the-cogitator asked: Might I ask what your feelings are about Attorney General Eric Holder's remarks that 'judicial process' and 'due process' are not the same in regard to the assassination of US citizens?
"Few exercises of judicial power are as legitimate or as necessary as the responsibility to hear challenges to the authority of the Executive to imprison a person." - Boumediene v. Bush , 555 U.S. 723 (2008) (Kennedy, J.).
If prison is tantamount to a denial of freedom, then death, by definition, is the ultimate prison.
Eric Holder’s justification for DP-free assassination is possibly one of the most shameful moments in DOJ history since John Yoo authored the Torture Memos. It is Kafkaesque in its totalitarian absurdity, in that it has an ever-so-slight, gossamer-thin wisp of legal coherence lending it a thin viscera of credibility. However, that credibility disappears upon even the slightest scrutiny.
In 2009, the DOJ Office of Professional Responsibility conducted a review in which they reprimanded John Yoo for “knowingly fail[ing] to provide a thorough, objective, and candid interpretation of the law.” Eric Holder ought to receive similar scrutiny. He is a competent attorney in many ways, but he should not be allowed to live this one down. His legal justification for DP-free assassination is essentially a metaphorical clean-sweep of the separation of powers. Keep in mind that the administration is contending for the power to kill whoever they think deserves to be killed without any judicial scrutiny whatsoever. This is literally the most extreme deprivation of rights that a government can possibly undertake. If this is not subject to judicial review, then what possibly could be? The implications are obvious and staggering upon even a moment’s reflection.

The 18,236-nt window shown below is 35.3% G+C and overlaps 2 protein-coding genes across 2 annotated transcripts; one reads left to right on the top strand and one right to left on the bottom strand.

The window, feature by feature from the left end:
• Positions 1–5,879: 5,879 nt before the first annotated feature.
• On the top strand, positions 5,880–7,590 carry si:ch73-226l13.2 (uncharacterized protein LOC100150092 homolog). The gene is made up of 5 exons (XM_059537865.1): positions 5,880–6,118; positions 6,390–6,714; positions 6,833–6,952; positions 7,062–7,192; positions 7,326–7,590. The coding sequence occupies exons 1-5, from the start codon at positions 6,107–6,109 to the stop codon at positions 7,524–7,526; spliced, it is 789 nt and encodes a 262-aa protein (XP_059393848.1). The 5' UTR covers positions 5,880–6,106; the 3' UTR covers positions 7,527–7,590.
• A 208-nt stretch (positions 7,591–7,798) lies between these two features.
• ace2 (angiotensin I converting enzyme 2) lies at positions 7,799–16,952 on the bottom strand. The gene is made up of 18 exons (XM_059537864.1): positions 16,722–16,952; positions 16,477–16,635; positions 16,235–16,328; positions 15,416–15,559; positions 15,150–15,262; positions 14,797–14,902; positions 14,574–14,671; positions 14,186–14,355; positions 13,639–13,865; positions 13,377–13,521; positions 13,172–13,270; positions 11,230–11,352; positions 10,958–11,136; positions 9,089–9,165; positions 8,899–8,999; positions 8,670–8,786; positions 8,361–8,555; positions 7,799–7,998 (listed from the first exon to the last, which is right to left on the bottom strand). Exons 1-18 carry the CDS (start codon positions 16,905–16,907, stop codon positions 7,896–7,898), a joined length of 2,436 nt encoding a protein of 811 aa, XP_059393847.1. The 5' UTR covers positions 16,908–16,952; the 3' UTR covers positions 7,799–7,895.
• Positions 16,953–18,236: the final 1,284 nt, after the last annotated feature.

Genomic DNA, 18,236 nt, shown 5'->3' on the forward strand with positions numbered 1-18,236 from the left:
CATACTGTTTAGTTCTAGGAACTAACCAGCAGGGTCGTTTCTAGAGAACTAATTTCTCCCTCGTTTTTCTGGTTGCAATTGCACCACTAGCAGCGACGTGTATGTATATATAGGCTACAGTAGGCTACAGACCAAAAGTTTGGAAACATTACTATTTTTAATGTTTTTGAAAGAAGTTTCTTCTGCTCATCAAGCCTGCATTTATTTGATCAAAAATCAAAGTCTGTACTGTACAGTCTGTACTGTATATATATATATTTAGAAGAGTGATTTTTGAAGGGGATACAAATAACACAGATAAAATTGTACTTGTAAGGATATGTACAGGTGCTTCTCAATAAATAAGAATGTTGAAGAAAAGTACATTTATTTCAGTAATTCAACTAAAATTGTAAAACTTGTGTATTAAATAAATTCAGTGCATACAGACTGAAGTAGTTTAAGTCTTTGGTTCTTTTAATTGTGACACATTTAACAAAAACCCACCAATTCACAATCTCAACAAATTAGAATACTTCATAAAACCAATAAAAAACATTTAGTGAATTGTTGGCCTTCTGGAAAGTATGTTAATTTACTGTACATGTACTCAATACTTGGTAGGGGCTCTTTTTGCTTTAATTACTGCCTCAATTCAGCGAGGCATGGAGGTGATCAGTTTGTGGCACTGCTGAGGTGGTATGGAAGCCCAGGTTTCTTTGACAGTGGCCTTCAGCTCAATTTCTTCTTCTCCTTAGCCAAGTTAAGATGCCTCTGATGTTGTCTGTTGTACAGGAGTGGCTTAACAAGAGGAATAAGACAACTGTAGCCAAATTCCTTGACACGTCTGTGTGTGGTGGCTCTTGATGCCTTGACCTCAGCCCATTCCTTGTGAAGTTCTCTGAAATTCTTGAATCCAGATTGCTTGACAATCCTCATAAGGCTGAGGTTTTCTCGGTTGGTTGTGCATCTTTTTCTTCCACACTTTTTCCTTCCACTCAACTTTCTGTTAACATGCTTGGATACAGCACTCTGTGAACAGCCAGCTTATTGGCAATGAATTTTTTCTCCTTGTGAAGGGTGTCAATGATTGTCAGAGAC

The principle which Holder and the administration contend for has been clearly contradicted by the Supreme Court on numerous occasions. The invocation of “war-time” powers, and reliance on Bush-era legal doctrines to justify DP-free assassination lists, are the same abuses of executive authority that we all got mad about under W.’s tenure. We shouldn’t tolerate it from a democratic president either. Especially not from a democratic president.
Some people respond by pointing out that we no longer torture. They’re right. Now we just blow you up with a drone missile, which I guess in its own way, is more humane. And beneath the absurdity of it all is an exercise of raw executive power done in the name of “keeping us safe,” when in reality, the net effect of that power, exercised without any reasonable external restraints, is exactly the opposite. Kafka would indeed be proud.
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- jonathan-cunningham said: This was extremely informative, thanks!
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- laliberty said: Two caveats: The state is not “we.” And I have no reason to believe that the state no longer tortures.
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